Still and all, I made the honors program at university partly by dint of my writing skills. So the ability was there. It wasn't until I tried to start a novel franchise for a particular film that I discovered I really did have entire books in me, though.
Chocolate milkshake or a chocolate malt. But I have to be careful not to eat 'em too often!
What was your favorite children's book?
(Isn't this a duplicate of #1?)
I don't really have any one favorite. I was an omnivorous, voracious reader and usually had my nose in a book if I was awake.
Most of my friends and family just call me Steph, and always have. One or two people have called me Stevie.
You have won one million dollars; what is the first thing that you would buy?
The first thing I would do is to donate 10-15% to my favorite charity/ministry, actually. Then I would probably look at buying a bigger house with a little more land around it, farther out from the city. I grew up in the country, had 5 acres of yard growing up, and I miss that sense of space and the ability to just get out and ramble around among the trees and across the grass. Miss watching the squirrels gambol and the deer wander across the yard. Or just sit on the front porch and watch the sun set and the lightning bugs come out to play.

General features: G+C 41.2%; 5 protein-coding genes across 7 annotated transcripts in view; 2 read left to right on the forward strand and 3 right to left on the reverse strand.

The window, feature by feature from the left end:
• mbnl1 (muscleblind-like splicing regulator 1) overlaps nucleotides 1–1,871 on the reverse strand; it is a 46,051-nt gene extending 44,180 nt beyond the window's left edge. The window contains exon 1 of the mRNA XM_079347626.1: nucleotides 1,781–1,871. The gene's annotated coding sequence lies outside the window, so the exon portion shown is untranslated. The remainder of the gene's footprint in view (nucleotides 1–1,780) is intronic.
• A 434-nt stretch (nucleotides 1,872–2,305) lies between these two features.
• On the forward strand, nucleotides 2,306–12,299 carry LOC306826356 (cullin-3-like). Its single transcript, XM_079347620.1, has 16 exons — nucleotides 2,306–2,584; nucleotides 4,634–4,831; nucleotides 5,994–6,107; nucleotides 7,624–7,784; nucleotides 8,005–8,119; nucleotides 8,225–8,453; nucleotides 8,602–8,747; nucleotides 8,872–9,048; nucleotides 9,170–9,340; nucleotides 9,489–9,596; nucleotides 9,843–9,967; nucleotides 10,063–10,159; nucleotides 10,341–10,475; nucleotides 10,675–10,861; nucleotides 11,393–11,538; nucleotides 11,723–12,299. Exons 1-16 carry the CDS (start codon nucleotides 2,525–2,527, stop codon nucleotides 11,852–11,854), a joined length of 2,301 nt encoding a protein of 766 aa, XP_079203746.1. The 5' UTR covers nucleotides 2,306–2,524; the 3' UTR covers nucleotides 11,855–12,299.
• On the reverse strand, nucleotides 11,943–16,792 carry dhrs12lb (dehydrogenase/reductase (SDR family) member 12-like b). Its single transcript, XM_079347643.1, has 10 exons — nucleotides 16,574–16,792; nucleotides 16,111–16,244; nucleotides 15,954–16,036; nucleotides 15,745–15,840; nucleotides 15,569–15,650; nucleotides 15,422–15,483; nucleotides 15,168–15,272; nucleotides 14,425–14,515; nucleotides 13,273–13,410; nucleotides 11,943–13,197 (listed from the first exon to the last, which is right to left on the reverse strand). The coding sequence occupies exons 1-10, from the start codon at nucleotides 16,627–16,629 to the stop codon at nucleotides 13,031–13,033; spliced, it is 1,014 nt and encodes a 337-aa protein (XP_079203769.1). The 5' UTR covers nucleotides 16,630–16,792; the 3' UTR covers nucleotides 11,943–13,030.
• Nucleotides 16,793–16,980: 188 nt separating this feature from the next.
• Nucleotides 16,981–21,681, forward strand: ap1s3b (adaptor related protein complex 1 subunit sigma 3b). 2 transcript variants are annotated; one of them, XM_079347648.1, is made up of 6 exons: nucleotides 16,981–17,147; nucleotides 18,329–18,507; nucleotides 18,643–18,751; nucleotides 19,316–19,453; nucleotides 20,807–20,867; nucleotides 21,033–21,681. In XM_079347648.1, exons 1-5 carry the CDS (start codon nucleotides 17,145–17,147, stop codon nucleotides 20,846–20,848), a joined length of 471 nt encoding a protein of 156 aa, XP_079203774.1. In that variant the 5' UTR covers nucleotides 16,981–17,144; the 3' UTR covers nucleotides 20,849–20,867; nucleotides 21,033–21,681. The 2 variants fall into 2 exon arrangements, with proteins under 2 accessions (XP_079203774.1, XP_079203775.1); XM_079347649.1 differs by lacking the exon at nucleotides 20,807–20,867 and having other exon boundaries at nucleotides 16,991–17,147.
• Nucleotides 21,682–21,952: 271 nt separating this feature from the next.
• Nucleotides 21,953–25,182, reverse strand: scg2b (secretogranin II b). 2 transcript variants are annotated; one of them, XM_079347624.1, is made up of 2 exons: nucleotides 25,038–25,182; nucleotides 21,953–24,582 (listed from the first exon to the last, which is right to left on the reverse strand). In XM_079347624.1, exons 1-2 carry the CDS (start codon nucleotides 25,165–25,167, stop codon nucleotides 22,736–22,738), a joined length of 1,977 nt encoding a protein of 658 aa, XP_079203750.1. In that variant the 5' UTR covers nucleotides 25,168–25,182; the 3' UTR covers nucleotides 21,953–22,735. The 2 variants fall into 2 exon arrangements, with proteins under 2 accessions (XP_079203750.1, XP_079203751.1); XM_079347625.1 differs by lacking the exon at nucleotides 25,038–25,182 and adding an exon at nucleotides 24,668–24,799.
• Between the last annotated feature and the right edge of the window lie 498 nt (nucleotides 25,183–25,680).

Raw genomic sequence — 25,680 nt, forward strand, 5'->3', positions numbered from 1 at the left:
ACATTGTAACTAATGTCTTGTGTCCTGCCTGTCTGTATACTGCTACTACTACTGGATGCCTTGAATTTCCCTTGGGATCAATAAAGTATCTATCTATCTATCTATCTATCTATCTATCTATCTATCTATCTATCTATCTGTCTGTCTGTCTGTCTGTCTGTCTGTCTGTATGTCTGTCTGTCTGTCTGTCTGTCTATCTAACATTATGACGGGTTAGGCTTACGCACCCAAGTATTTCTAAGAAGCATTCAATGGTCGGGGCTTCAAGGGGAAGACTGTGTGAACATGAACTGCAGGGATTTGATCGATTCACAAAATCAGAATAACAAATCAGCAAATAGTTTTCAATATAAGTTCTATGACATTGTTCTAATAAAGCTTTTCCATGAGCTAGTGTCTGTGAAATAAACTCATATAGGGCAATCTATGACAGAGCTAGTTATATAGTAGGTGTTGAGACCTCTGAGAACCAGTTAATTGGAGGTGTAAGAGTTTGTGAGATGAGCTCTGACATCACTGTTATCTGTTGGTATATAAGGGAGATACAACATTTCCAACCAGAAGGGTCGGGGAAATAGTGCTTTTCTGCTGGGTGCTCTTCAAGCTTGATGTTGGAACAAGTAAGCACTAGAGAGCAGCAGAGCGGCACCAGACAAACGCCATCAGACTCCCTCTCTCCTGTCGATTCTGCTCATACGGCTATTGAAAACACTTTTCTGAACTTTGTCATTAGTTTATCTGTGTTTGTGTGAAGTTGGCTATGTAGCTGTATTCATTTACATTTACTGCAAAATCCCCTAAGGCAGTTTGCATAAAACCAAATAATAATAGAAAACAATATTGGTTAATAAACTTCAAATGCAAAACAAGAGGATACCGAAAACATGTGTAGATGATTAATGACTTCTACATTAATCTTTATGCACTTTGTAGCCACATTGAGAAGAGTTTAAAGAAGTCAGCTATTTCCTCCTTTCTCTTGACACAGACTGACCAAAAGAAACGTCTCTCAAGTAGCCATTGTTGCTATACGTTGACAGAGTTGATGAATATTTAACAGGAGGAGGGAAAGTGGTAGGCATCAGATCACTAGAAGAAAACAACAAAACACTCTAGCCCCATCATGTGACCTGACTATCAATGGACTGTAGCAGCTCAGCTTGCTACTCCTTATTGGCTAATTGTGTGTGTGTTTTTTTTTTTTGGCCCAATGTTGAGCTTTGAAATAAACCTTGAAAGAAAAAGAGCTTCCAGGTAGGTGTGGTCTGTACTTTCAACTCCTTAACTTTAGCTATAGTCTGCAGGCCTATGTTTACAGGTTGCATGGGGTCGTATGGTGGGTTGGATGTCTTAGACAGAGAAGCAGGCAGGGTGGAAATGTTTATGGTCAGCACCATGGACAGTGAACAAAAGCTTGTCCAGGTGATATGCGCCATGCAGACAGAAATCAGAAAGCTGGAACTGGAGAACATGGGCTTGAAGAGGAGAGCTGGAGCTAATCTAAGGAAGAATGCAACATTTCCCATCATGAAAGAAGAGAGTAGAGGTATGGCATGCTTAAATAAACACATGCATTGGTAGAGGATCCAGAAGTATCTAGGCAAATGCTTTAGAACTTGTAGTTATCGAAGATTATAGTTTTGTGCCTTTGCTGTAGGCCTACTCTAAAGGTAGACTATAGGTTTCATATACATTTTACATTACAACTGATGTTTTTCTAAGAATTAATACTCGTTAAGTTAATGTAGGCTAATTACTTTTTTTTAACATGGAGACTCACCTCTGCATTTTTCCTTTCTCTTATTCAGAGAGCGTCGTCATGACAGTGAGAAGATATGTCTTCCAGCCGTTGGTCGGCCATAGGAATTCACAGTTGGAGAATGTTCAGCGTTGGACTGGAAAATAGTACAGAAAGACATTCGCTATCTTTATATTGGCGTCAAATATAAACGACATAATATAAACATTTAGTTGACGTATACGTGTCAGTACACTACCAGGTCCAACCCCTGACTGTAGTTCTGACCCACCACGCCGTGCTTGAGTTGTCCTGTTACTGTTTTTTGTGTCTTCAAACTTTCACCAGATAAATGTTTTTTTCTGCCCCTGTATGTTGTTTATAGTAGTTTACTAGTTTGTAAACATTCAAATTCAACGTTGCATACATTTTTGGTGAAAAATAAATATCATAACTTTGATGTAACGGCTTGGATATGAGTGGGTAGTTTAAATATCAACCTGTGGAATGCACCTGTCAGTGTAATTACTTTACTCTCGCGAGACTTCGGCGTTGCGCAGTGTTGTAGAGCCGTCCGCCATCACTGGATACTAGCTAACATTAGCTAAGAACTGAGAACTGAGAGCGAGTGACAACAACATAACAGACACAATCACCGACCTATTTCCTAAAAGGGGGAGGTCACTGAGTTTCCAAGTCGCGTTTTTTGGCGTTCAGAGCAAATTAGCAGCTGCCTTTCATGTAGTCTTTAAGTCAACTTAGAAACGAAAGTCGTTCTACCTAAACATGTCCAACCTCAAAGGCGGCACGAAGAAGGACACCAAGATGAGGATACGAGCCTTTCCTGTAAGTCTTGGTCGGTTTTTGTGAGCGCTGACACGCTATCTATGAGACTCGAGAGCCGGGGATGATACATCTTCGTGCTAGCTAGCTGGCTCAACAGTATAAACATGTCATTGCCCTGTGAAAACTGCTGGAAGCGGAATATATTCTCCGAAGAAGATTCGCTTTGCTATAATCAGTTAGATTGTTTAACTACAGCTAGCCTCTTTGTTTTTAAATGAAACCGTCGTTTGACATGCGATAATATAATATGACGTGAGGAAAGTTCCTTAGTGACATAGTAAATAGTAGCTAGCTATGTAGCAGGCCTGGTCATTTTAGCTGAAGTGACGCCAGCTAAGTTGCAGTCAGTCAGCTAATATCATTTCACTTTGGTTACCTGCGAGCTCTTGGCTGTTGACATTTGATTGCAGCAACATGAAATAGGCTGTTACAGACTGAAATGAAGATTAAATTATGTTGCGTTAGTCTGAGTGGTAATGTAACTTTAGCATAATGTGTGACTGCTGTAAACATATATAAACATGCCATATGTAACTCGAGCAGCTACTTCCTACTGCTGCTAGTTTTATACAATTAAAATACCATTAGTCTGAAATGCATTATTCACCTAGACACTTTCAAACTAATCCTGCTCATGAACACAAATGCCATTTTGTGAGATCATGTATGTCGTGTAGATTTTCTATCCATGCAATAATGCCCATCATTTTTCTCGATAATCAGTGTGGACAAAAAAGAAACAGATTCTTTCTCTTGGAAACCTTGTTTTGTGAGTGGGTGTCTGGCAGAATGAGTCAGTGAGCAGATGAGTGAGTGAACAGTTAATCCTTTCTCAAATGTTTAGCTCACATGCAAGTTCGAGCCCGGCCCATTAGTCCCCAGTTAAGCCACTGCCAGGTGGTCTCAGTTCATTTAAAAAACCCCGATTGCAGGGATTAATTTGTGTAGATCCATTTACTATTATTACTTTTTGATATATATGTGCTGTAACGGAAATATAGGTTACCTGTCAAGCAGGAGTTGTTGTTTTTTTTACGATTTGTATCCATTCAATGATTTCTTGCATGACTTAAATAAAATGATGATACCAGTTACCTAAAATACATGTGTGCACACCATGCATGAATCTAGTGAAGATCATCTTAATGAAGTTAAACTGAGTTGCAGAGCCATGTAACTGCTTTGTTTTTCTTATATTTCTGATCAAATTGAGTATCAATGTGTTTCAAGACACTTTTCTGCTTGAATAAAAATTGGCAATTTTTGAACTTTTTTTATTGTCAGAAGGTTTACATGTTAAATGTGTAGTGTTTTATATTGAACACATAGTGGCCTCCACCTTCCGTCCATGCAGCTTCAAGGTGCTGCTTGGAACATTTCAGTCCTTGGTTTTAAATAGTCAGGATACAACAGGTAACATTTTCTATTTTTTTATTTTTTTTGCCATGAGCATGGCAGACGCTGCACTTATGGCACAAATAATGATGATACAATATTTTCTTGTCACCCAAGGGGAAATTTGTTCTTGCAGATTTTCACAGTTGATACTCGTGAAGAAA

Who or what inspired you to become an author?
Truthfully, I had a blast watching the first Men In Black film. I wanted to start a book franchise to expand the universe. I mean, it was based on a comic book, but the comic was actually very different from the film, and I wanted to enlarge the adventures. I had a blast and wrote several books in an MIB series, but couldn't sell them because there was only one publishing house with the rights and they weren't accepting unagented submissions...and at that time, with no other works published, I didn't have and couldn't get, an agent.
I'd been playing around with another manuscript. This one was about a space shuttle disaster that turned out NOT to have been an accident, and the ensuing investigation and cover-up. One of the publishers I'd submitted for the MIB project said I had definite style, and did I have anything original so there wouldn't be any copyright issues? I sent her what I had of that book, and she said for me to finish it and submit it, because it looked good.